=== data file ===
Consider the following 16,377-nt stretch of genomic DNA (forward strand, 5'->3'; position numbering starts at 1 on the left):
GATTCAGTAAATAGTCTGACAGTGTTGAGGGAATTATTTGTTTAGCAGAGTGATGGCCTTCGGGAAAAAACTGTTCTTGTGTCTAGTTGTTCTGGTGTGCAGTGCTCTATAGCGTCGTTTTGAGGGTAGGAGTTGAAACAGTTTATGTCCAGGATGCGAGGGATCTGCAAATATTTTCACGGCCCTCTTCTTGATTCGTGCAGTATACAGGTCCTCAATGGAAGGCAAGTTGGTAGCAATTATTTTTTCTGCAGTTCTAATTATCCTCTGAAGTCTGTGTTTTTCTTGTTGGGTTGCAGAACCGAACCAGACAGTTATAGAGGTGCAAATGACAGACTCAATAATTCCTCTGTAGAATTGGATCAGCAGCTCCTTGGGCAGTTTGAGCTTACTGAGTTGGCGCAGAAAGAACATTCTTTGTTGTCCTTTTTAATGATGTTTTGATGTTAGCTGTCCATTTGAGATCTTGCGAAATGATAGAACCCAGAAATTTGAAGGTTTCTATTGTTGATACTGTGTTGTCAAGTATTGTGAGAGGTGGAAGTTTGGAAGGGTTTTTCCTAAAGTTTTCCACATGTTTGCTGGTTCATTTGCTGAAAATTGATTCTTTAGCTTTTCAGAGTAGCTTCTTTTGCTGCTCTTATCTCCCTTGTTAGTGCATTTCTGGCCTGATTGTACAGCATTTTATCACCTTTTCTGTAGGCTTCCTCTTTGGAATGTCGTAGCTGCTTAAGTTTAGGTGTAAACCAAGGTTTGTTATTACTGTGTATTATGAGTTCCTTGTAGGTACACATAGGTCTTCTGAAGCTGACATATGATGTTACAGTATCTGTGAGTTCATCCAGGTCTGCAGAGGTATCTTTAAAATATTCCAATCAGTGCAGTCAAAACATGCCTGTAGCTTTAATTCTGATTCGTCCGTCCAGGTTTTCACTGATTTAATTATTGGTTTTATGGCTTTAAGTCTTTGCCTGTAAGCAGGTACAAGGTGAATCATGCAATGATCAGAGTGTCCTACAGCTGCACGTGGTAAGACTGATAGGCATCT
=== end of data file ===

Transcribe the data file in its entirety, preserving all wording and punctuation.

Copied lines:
Consider the following 16,377-nt stretch of genomic DNA (forward strand, 5'->3'; position numbering starts at 1 on the left):
GATTCAGTAAATAGTCTGACAGTGTTGAGGGAATTATTTGTTTAGCAGAGTGATGGCCTTCGGGAAAAAACTGTTCTTGTGTCTAGTTGTTCTGGTGTGCAGTGCTCTATAGCGTCGTTTTGAGGGTAGGAGTTGAAACAGTTTATGTCCAGGATGCGAGGGATCTGCAAATATTTTCACGGCCCTCTTCTTGATTCGTGCAGTATACAGGTCCTCAATGGAAGGCAAGTTGGTAGCAATTATTTTTTCTGCAGTTCTAATTATCCTCTGAAGTCTGTGTTTTTCTTGTTGGGTTGCAGAACCGAACCAGACAGTTATAGAGGTGCAAATGACAGACTCAATAATTCCTCTGTAGAATTGGATCAGCAGCTCCTTGGGCAGTTTGAGCTTACTGAGTTGGCGCAGAAAGAACATTCTTTGTTGTCCTTTTTAATGATGTTTTGATGTTAGCTGTCCATTTGAGATCTTGCGAAATGATAGAACCCAGAAATTTGAAGGTTTCTATTGTTGATACTGTGTTGTCAAGTATTGTGAGAGGTGGAAGTTTGGAAGGGTTTTTCCTAAAGTTTTCCACATGTTTGCTGGTTCATTTGCTGAAAATTGATTCTTTAGCTTTTCAGAGTAGCTTCTTTTGCTGCTCTTATCTCCCTTGTTAGTGCATTTCTGGCCTGATTGTACAGCATTTTATCACCTTTTCTGTAGGCTTCCTCTTTGGAATGTCGTAGCTGCTTAAGTTTAGGTGTAAACCAAGGTTTGTTATTACTGTGTATTATGAGTTCCTTGTAGGTACACATAGGTCTTCTGAAGCTGACATATGATGTTACAGTATCTGTGAGTTCATCCAGGTCTGCAGAGGTATCTTTAAAATATTCCAATCAGTGCAGTCAAAACATGCCTGTAGCTTTAATTCTGATTCGTCCGTCCAGGTTTTCACTGATTTAATTATTGGTTTTATGGCTTTAAGTCTTTGCCTGTAAGCAGGTACAAGGTGAATCATGCAATGATCAGAGTGTCCTACAGCTGCACGTGGTAAGACTGATAGGCATCT